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A New Bill is Attempting to Increase Florida Courts Power Over Guardianships

A new bill is making its way through the Florida legislature that would potentially increase the power given to legal guardians in Florida.

Guardianship is a complex legal process where an individual is declared incapacitated, and a legal guardian is appointed to make decisions for them. This process is typically viewed as a last resort for individuals who are no longer able to make important choices. Guardians are able to sell an individual's property, manage their finances, and make healthcare decisions for the individual where the court sees fit. An individual who is declared incapacitated and in need of a guardian by the courts is known as a ward.

Currently, if a guardian finds that a ward is better suited in another state for healthcare or other care purposes, the guardianship courts in Florida and the other state will engage in a battle for control over the case. This may lead to a delay in the ward's relocation and confusion for the guardian while the courts determine who should control the case.

However, the new bill, known as the Guardianship Jurisdiction Act, would enter Florida into the Uniform Adult Guardianship and Protective Proceedings Jurisdiction Act. This would permit Florida courts to retain control over the ward even when they relocate to another state and likely lessen the confusion and delay of transitions.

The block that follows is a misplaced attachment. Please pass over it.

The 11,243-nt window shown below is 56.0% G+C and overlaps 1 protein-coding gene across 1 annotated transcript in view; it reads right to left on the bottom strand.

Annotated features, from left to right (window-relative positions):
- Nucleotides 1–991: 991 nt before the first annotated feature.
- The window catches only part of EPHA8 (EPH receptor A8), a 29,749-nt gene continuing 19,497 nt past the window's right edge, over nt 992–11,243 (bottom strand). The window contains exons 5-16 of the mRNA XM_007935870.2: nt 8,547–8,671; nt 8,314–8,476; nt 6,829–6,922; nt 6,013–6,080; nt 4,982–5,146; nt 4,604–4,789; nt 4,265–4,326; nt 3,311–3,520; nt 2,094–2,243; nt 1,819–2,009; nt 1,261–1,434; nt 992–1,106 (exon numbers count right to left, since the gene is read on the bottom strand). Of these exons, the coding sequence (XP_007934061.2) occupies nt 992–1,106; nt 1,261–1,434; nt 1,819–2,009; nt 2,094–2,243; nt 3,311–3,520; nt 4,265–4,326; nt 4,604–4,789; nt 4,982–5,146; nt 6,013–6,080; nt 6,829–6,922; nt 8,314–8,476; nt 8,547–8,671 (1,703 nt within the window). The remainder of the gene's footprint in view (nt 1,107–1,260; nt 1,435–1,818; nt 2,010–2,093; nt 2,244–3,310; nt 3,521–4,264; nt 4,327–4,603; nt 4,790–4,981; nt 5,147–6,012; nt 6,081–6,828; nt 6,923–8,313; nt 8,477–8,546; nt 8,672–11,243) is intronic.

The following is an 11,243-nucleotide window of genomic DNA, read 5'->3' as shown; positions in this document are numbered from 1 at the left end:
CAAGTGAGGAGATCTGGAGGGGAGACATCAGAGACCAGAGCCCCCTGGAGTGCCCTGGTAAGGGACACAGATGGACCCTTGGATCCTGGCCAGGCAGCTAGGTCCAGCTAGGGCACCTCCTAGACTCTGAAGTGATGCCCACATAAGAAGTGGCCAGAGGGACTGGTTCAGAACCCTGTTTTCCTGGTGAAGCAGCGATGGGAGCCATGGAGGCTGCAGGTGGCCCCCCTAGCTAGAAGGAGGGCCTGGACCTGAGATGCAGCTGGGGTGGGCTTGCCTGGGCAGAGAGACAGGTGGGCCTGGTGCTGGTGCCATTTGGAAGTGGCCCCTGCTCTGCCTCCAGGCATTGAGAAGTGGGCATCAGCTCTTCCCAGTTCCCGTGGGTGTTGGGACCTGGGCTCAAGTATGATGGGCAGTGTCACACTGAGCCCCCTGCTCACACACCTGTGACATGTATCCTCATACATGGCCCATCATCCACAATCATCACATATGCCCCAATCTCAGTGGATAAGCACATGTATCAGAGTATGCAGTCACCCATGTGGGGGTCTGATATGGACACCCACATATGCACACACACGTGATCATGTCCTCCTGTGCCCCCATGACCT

There are 46 other states that participate in the Uniform Adult Guardianship and Protective Proceedings Jurisdiction Act, which has assisted courts in avoiding battles over control. Many proponents of Florida becoming the 47th participant have argued that adopting the Act would assist many seniors in Florida, especially those who are transient or have family members in another state. In addition, adoption of the Act has been endorsed by numerous associations, such as AARP and the Alzheimer's Association. Opponents feel as though adoption of the Act feel as though it would be predatory and entrap transient senior wards in the Florida legal system.

The bill has currently passed through a number of committees and is continuing to be debated by the Florida Senate.

This article is not intended to be legal advice nor create an attorney-client relationship.

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